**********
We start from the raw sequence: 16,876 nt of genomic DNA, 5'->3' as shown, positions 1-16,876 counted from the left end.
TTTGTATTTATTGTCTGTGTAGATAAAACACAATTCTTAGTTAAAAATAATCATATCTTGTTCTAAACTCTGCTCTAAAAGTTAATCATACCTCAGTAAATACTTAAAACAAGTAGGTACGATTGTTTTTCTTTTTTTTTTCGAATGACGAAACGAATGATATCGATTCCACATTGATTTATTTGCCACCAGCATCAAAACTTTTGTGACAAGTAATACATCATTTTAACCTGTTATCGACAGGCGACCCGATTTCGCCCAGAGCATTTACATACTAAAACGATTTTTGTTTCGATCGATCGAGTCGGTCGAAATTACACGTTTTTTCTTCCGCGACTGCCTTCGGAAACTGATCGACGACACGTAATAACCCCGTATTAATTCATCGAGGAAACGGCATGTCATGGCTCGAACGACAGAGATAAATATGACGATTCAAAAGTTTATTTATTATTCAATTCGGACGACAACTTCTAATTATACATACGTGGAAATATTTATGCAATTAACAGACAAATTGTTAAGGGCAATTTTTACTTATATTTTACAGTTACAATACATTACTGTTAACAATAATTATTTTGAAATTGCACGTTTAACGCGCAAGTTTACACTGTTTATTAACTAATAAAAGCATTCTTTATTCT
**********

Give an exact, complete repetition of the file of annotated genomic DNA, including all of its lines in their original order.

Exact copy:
We start from the raw sequence: 16,876 nt of genomic DNA, 5'->3' as shown, positions 1-16,876 counted from the left end.
TTTGTATTTATTGTCTGTGTAGATAAAACACAATTCTTAGTTAAAAATAATCATATCTTGTTCTAAACTCTGCTCTAAAAGTTAATCATACCTCAGTAAATACTTAAAACAAGTAGGTACGATTGTTTTTCTTTTTTTTTTCGAATGACGAAACGAATGATATCGATTCCACATTGATTTATTTGCCACCAGCATCAAAACTTTTGTGACAAGTAATACATCATTTTAACCTGTTATCGACAGGCGACCCGATTTCGCCCAGAGCATTTACATACTAAAACGATTTTTGTTTCGATCGATCGAGTCGGTCGAAATTACACGTTTTTTCTTCCGCGACTGCCTTCGGAAACTGATCGACGACACGTAATAACCCCGTATTAATTCATCGAGGAAACGGCATGTCATGGCTCGAACGACAGAGATAAATATGACGATTCAAAAGTTTATTTATTATTCAATTCGGACGACAACTTCTAATTATACATACGTGGAAATATTTATGCAATTAACAGACAAATTGTTAAGGGCAATTTTTACTTATATTTTACAGTTACAATACATTACTGTTAACAATAATTATTTTGAAATTGCACGTTTAACGCGCAAGTTTACACTGTTTATTAACTAATAAAAGCATTCTTTATTCT